For air conditioning, why is it 20BTU/hr/sq ft?

I live in a relatively old apartment complex near Manhattan Beach (Los Angeles, CA, USA). No A/C. I'm looking at buying a portable one, the kind where you exhaust the hot air out a tube out the window. I'm researching what capacity I would need to be comfortable.

The number that's thrown around is 20 BTU/sq ft (because in 'Merca, we measure A/C capacity in BTU/hr...). I don't understand where this number comes from. My calculations tell me it takes 3.253e-2 BTU per K per ft^3 to cool (or heat) air. I'll pretend that the A/C is going to evenly cool the entire air column equally. Which means, with my 8 ft ceilings, 20 BTU/sq ft would result in a temperature change of more than 75 K/degrees C. Obviously that's not happening. What am I missing?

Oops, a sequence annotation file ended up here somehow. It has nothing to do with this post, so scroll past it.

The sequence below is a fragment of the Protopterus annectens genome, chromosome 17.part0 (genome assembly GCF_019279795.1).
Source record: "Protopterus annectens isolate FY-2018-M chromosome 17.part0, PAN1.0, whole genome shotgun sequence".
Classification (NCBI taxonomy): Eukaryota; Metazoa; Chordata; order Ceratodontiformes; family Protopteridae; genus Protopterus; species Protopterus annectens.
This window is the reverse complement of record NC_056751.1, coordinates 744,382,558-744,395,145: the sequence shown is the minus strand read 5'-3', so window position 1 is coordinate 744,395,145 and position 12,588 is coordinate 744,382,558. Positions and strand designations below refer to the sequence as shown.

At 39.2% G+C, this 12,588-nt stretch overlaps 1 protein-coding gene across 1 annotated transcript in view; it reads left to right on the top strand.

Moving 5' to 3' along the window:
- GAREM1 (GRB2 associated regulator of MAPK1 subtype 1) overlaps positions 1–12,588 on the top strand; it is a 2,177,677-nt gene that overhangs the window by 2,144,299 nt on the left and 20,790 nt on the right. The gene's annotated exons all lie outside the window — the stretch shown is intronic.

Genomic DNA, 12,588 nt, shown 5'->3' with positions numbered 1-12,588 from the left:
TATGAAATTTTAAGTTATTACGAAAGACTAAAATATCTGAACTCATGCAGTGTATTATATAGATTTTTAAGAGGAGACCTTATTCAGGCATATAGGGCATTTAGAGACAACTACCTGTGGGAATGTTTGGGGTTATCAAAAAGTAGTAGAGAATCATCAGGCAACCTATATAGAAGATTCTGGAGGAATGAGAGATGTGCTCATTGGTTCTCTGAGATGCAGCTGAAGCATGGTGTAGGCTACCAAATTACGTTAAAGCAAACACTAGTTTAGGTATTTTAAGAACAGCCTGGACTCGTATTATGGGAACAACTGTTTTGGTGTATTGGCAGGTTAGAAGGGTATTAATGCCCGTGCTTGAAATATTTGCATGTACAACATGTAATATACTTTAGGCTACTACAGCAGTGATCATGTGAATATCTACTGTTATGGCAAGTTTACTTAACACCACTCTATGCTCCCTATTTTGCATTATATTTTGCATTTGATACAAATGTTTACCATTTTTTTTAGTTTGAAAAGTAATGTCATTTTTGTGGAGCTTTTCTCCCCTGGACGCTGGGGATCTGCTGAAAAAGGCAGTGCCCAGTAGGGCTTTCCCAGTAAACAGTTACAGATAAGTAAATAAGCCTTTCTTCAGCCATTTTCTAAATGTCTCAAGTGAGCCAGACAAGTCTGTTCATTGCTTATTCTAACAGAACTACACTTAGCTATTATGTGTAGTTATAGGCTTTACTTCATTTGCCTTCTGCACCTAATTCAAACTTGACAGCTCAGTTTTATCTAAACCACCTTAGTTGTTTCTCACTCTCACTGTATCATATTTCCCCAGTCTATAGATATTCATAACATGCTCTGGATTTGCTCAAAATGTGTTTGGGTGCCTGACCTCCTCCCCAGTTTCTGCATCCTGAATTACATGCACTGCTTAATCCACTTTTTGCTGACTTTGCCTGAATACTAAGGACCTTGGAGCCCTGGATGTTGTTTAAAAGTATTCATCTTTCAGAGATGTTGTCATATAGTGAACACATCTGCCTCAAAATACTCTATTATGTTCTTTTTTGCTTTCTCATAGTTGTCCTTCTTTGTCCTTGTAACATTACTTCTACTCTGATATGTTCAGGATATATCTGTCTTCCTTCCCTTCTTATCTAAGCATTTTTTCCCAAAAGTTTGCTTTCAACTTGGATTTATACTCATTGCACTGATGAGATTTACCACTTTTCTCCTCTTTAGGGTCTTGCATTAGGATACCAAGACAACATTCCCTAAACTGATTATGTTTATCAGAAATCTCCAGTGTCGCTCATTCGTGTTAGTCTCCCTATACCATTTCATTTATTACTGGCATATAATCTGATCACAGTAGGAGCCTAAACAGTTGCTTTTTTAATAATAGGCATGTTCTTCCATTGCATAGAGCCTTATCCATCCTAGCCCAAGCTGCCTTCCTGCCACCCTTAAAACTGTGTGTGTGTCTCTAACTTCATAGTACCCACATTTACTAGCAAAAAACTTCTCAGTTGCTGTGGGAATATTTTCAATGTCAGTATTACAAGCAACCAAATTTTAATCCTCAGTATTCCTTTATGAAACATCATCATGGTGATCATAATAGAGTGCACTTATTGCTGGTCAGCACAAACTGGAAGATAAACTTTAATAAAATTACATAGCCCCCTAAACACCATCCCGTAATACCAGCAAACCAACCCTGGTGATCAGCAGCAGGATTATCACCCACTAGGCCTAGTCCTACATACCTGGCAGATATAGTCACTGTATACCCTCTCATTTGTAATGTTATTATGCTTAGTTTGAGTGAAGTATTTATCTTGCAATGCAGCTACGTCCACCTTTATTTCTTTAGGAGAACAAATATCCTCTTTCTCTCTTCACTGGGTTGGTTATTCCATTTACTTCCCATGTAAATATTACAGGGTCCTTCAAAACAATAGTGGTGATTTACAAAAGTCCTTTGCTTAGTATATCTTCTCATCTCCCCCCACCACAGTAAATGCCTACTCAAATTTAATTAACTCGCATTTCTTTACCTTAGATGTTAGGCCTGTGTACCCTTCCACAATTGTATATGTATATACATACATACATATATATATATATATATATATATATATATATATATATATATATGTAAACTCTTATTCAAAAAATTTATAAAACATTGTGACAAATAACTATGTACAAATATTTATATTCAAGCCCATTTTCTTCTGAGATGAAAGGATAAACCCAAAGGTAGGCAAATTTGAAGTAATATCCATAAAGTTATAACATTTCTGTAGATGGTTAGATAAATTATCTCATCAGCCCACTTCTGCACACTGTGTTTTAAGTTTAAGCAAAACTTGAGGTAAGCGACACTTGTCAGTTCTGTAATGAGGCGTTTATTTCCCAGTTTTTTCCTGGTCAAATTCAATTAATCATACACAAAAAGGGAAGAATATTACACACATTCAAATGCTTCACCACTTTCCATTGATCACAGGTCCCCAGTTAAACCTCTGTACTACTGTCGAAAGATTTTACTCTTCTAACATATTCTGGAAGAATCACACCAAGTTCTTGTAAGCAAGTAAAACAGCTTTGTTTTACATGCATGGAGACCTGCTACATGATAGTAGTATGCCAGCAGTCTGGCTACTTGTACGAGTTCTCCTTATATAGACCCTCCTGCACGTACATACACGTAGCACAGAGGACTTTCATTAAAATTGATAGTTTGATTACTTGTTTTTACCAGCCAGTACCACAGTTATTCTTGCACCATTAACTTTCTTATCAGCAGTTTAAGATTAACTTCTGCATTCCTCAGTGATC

Given my 8 ft ceilings and my ~500 sq ft living room and the fact that I live in a very pleasant climate and only need to cool my apartment by a few degrees, the recommended 20*500=10,000 BTU/hr air conditioner seems like major overkill.

• The A/C doesn't just cool the air once. You need to remove all the heat energy that is entering the room. Computers, lights, people, pets, cooking all add BTUs each hour. Sunlight, heat flow through windows, walls, ceiling... It gets complicated very quickly. Sep 5, 2016 at 5:07